capitalizing from the software's popularity.
SSH Communications asserts that "ssh" is a trademark, and that projects like OpenSSH should cease to use it.
We, therefore, the representatives of Free Software Developers, in
FreeDevelopers.net assembled, do, in the name of Developers of GPL
Software everywhere, solemnly publish and declare, that Free
Software Developers of the world are, and of right ought to be,
Independent Software Developers; and that all commercial
connection between them and the projects of Proprietary Software
is, and ought to be, totally dissolved; and that as Free and
Independent Developers, FreeDevelopers.net has full power to levy
Philosophical War over the software development paradigm, develop
Free and Independent GPL Software, contract commercial alliances,
establish e-commerce and communications, and to do all other acts
and things which Independent Software Developers may of right do
to protect themselves and citizens everywhere from software
predation and monopolization.
-- FreeDevelopers.net declares independence.
Computer Science (and economics) pioneer Herbert Simon dies.
Turbolinux lays off a third of its staff.
Microsoft's Jim Allchin says that free software is 'un-American'. Millions of free software users worldwide remain unconcerned.
The O'Reilly Peer-to-Peer conference is held; software freedom issues permeate the event.
After the 9th Circuit Court decision, I feel that the only way to
deal with law in cyberspace is to ignore it, wildly, flagrantly. I
want everyone in this room to consider themselves a revolutionary
and go out and develop whatever you damn well please.
-- John Perry Barlow, at the P2P conference
Phil Zimmermann leaves NAI in response to the company's decision to close the PGP source code.
The first Open Media System release from LiViD is announced. DVDs can finally be watched on Linux systems. The project later goes dormant, surpassed by other free DVD players.
VA Linux loses even more money than expected, and states that things will not get better anytime soon. A 25% layoff is announced. Eric Raymond tells us not to panic.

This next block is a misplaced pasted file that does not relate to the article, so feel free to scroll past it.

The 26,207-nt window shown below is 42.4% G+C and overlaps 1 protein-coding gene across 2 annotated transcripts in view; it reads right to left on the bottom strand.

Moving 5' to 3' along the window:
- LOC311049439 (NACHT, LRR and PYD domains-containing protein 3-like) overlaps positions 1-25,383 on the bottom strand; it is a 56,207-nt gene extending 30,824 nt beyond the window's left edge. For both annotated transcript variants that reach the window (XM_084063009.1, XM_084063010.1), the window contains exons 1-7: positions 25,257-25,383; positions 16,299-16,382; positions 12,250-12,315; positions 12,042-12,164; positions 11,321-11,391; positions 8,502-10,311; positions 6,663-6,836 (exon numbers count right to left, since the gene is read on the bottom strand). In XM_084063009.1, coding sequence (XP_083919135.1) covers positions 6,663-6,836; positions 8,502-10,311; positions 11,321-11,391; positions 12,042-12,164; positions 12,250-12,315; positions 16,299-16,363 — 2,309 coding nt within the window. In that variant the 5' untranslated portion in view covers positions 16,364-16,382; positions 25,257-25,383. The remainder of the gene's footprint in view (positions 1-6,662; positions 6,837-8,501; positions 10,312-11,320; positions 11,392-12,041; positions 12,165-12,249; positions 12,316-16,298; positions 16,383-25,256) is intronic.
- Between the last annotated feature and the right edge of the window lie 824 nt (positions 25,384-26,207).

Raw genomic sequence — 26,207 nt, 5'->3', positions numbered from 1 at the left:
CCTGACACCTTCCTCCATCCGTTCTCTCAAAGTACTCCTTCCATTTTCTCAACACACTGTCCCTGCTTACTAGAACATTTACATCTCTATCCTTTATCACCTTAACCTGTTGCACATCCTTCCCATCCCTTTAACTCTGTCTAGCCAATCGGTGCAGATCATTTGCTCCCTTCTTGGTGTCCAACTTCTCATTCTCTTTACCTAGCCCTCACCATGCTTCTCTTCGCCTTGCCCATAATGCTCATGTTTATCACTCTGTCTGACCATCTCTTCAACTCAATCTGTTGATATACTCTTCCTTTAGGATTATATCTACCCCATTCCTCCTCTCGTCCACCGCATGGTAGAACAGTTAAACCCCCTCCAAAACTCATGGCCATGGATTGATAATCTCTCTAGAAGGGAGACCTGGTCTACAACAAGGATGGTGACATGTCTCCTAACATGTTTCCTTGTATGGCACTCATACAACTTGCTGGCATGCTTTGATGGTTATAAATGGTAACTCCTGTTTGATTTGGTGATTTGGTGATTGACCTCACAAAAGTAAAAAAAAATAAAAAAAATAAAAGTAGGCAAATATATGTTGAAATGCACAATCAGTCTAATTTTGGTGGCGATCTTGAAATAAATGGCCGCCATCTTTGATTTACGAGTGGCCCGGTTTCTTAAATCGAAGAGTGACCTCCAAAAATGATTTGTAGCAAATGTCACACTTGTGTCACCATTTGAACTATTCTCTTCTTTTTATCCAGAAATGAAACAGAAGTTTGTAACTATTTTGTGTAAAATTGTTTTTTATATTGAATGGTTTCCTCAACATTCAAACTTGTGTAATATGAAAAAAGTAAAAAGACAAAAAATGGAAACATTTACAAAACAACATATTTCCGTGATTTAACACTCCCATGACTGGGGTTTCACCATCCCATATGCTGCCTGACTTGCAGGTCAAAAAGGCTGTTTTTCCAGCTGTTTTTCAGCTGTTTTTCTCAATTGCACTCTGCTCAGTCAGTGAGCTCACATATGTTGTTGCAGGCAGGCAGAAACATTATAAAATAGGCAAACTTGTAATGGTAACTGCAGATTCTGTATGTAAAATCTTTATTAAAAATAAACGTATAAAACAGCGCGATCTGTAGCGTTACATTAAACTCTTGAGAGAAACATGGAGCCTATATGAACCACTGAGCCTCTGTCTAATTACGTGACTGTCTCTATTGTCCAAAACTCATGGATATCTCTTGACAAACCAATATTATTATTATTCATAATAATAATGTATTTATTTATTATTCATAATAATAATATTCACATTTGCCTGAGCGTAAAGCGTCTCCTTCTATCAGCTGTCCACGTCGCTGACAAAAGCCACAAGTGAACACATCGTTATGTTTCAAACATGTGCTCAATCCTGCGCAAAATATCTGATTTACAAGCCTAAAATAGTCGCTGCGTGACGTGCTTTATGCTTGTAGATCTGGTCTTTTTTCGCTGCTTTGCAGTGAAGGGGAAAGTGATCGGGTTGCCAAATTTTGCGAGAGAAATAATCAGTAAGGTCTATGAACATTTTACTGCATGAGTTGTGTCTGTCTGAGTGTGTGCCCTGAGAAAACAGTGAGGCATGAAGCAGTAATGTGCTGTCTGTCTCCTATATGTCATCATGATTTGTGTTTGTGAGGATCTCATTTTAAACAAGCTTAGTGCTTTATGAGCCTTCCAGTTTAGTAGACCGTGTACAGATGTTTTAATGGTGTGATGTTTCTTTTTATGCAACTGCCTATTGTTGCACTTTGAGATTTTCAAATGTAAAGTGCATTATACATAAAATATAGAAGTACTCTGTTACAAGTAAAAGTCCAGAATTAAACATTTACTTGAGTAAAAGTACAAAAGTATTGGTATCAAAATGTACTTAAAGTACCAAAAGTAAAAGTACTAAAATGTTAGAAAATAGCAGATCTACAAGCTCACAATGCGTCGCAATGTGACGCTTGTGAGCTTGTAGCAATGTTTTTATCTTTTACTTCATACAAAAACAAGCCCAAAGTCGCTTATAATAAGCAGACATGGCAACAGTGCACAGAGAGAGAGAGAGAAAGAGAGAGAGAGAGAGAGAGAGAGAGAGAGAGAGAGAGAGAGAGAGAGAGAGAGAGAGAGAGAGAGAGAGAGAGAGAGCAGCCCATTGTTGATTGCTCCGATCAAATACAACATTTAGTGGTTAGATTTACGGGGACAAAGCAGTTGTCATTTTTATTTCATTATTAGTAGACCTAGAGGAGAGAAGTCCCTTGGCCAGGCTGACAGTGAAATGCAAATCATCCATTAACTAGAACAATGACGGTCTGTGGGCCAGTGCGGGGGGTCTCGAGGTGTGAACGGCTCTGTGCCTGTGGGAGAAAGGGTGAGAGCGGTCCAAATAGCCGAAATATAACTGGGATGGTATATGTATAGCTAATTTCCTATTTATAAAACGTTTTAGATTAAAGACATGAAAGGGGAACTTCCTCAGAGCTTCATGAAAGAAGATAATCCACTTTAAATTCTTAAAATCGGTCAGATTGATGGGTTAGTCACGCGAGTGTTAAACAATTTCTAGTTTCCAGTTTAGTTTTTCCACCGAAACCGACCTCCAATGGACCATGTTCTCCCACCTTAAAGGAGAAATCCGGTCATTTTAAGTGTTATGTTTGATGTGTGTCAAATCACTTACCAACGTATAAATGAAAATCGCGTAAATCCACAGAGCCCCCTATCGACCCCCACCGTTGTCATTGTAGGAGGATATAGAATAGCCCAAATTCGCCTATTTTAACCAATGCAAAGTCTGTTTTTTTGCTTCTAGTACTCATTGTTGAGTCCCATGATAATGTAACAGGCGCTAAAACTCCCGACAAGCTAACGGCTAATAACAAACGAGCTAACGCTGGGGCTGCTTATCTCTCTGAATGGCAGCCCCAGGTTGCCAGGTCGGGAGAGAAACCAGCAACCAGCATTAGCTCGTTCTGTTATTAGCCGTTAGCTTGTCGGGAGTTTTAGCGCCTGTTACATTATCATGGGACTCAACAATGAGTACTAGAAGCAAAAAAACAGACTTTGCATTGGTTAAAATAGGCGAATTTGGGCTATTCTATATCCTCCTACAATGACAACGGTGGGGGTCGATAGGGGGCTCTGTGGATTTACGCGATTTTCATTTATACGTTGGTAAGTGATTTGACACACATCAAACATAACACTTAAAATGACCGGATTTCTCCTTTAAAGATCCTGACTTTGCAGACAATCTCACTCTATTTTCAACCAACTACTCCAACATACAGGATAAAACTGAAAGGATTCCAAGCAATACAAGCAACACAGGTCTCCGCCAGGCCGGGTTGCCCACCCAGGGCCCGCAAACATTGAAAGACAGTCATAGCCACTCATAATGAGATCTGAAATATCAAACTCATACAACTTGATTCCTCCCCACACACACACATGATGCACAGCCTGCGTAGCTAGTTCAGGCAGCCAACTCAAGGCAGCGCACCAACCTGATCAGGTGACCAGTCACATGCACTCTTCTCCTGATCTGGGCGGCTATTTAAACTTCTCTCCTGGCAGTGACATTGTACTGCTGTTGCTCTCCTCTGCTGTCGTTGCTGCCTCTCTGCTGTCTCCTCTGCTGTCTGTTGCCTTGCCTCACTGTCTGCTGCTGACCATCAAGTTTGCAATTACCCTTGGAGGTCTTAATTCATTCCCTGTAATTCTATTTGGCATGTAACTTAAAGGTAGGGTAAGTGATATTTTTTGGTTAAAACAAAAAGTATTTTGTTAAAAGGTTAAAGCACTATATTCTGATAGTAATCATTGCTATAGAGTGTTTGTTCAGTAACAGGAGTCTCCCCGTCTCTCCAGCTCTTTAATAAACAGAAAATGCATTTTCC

Maximum Linux magazine shuts down.
Turbolinux states its plan to cancel its IPO, and announces a "definitive agreement" for the acquisition of Linuxcare.
So this number is,|
once again, the player key:
(trade secret haiku?)
"Eighty-one; and then
one hundred three -- two times; then
two hundred (less three);
two hundred twenty
four; and last (of course not least)
the humble zero."
-- DeCSS haiku
KDE 2.1 is released (announcement).
The Ogg Vorbis libraries are changed to the BSD license and even Richard Stallman agrees.
Red Hat acquires Planning Technologies (announcement).
EBIZ Enterprises announces an almost $5 million loss (press release). "We are very secure with the rising and continued future of EBIZ and its significant role in the future of new generation solutions. Most importantly, for our shareholders and our customers, our expectation is that EBIZ will become cash flow positive by year-end June 30, 2001"
The first Free Software and Open Source Developers Meeting is held
in Brussels (web site).
The Python Software Foundation is launched. Its purpose is to own the copyright on Python and aid its future development. The web site shows no activity beyond the initial meeting, however.
Lineo acquires Convergence Integrated Media (announcement).
No license can stop Microsoft from practicing "embrace and extend"
if they are determined to do so at all costs. If they write their
own program from scratch, and use none of our code, the license on
our code does not affect them. But a total rewrite is costly and
hard, and even Microsoft can't do it all the time. Hence their
campaign to persuade us to abandon the license that protects our
community, the license that won't let them say, "What's yours is
mine, and what's mine is mine." They want us to let them take
whatever they want, without ever giving anything back. They want us
to abandon our defenses.
-- Richard Stallman on ZDNet.
IBM's "Peace, Love, and Linux" ad campaign takes off.
Microsoft launches "shared source."
George Kraft becomes leader of the Linux Standard Base project as it works toward its 1.0 release (announcement).
Transmeta launches Midori Linux, its mobile distribution (announcement).
Eazel releases Nautilus 1.0 (announcement).
Savannah.gnu.org hits the net, being a SourceForge-derived free software development site.
Linuxgruven's training scam falls apart; the company founders vow to try again.
Lineo begins construction of its new headquarters, with room for 450 people (announcement).
As with the Internet boom, the Linux market has shown itself to be
subject to the basic reality of capitalism--to survive, sooner or
later a company must turn a profit. Some Linux distributors will
likely fail. Some will merge. Others will likely be acquired by the
bigger server companies.
-- The Gartner Group, in News.com
Eazel lays off over half its staff.
SuSE claims 48% of the U.S. retail market, using data from a PC Data report.
The Stanford Checker surfaces, using a detailed analysis to find hundreds of potential bugs in the Linux kernel. The checker remains unreleased, however.
To date, Eazel has come up with exactly zero ways for potential